Cells need to repair damaged DNA in our genes to prevent the development of cancer and other diseases. Our cells therefore activate and send “repair-proteins”...

Im Focus: Dresdner scientists print tomorrow’s world

The Fraunhofer IWS Dresden and Technische Universität Dresden inaugurated their jointly operated Center for Additive Manufacturing Dresden (AMCD) with a festive ceremony on February 7, 2017. Scientists from various disciplines perform research on materials, additive manufacturing processes and innovative technologies, which build up components in a layer by layer process. This technology opens up new horizons for component design and combinations of functions. For example during fabrication, electrical conductors and sensors are already able to be additively manufactured into components. They provide information about stress conditions of a product during operation.

The 3D-printing technology, or additive manufacturing as it is often called, has long made the step out of scientific research laboratories into industrial...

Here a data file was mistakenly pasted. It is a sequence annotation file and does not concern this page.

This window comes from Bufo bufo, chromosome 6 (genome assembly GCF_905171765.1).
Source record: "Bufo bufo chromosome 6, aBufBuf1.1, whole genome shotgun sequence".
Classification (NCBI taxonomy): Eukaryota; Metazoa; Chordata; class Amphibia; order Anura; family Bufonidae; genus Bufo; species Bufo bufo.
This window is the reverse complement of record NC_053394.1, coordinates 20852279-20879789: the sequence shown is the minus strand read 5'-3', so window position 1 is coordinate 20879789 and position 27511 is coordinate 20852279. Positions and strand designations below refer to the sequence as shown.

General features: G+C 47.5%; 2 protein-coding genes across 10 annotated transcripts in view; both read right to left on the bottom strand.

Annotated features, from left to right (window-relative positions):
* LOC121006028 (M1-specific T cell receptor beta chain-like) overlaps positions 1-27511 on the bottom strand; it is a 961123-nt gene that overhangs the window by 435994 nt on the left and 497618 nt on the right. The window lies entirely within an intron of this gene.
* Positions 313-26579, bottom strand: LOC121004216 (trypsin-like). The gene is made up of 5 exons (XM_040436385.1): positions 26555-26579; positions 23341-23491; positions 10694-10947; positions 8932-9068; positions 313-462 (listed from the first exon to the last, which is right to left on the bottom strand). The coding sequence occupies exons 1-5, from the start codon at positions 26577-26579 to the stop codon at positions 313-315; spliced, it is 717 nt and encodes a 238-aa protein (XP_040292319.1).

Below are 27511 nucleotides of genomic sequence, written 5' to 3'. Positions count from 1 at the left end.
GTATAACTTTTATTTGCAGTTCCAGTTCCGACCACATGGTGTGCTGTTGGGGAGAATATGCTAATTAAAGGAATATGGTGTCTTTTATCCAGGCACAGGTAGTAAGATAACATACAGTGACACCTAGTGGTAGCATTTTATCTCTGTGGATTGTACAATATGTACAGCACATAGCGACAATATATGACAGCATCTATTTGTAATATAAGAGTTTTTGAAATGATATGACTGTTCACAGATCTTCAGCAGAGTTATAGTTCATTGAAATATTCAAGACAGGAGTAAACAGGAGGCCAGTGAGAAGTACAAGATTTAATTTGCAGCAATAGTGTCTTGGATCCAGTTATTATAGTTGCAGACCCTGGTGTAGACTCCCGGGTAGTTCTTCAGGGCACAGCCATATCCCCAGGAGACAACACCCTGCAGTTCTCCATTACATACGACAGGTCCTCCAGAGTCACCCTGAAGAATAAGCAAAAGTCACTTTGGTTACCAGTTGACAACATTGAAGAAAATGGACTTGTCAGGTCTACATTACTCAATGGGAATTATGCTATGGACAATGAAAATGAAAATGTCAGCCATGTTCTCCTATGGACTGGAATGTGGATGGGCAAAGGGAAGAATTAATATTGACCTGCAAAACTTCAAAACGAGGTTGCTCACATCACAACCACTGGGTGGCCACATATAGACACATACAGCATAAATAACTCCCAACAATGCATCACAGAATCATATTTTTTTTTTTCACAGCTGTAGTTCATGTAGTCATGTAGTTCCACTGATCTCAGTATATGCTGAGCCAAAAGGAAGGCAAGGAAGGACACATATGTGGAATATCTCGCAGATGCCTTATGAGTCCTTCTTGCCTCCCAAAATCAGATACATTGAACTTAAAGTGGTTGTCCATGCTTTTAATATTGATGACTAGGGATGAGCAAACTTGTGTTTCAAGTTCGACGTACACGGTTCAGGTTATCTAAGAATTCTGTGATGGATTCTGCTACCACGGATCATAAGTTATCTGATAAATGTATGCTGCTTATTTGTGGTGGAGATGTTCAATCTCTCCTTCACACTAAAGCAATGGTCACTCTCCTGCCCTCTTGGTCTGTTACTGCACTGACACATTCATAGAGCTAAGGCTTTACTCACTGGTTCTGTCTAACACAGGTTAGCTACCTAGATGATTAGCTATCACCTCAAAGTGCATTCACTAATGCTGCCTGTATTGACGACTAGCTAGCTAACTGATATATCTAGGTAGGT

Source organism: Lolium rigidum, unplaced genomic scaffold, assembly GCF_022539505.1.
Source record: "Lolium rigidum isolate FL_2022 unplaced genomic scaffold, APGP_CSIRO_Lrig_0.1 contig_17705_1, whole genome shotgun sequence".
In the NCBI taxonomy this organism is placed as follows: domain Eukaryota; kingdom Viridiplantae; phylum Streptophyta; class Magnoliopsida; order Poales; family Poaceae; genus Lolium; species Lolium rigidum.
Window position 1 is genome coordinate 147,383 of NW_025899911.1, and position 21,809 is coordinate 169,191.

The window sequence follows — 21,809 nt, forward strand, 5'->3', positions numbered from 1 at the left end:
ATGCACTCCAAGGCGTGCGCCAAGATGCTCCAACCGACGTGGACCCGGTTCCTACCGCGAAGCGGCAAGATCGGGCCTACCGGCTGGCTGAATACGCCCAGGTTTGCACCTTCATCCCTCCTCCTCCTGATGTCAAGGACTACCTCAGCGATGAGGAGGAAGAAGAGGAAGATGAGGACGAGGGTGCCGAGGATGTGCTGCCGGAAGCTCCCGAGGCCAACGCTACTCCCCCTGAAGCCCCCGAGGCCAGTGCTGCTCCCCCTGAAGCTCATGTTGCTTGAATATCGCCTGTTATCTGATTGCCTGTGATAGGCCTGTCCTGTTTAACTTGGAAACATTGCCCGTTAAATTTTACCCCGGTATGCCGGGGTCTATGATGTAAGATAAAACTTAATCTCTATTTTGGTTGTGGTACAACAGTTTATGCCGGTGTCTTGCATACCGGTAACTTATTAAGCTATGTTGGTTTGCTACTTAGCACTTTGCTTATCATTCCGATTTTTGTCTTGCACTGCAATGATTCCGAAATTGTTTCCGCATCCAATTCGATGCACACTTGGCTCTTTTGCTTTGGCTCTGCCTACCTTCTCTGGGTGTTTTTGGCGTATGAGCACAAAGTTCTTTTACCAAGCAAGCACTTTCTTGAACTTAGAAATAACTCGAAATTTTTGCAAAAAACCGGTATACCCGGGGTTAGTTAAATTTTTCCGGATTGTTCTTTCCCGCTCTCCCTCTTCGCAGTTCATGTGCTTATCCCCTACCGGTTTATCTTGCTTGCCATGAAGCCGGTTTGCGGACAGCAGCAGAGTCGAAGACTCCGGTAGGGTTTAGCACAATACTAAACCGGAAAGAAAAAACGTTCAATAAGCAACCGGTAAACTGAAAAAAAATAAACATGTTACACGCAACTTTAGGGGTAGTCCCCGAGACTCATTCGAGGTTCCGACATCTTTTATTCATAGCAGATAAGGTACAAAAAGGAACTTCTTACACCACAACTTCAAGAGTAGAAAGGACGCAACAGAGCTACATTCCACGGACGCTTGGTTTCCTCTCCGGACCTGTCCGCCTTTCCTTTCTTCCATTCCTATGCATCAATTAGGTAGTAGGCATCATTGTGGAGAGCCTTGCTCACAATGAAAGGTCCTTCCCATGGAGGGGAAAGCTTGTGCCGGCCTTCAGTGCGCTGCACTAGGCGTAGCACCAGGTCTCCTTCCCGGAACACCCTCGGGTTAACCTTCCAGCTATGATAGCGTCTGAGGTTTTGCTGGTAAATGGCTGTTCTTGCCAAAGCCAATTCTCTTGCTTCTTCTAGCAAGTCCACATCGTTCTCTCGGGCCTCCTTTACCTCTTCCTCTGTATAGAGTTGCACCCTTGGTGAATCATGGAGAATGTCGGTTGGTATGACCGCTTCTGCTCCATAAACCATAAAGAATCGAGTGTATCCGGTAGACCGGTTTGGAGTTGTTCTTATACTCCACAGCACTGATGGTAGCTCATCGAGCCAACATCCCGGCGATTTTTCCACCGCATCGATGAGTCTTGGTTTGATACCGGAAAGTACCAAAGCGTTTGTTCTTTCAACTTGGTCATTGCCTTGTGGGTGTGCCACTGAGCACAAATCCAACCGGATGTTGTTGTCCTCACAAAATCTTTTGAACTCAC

Im Focus: Mimicking nature's cellular architectures via 3-D printing

Research offers new level of control over the structure of 3-D printed materials

Nature does amazing things with limited design materials. Grass, for example, can support its own weight, resist strong wind loads, and recover after being...

Im Focus: Three Magnetic States for Each Hole

Nanometer-scale magnetic perforated grids could create new possibilities for computing. Together with international colleagues, scientists from the Helmholtz Zentrum Dresden-Rossendorf (HZDR) have shown how a cobalt grid can be reliably programmed at room temperature. In addition they discovered that for every hole ("antidot") three magnetic states can be configured. The results have been published in the journal "Scientific Reports".

Physicist Dr. Rantej Bali from the HZDR, together with scientists from Singapore and Australia, designed a special grid structure in a thin layer of cobalt in...

All Focus news of the innovation-report >>>

Anzeige

Anzeige

Event News

Booth and panel discussion – The Lindau Nobel Laureate Meetings at the AAAS 2017 Annual Meeting

13.02.2017 | Event News

Complex Loading versus Hidden Reserves

10.02.2017 | Event News

International Conference on Crystal Growth in Freiburg

09.02.2017 | Event News

 
Latest News

Switched-on DNA

20.02.2017 | Materials Sciences

Second cause of hidden hearing loss identified

20.02.2017 | Health and Medicine

Prospect for more effective treatment of nerve pain

20.02.2017 | Health and Medicine

VideoLinks
B2B-VideoLinks
More VideoLinks >>>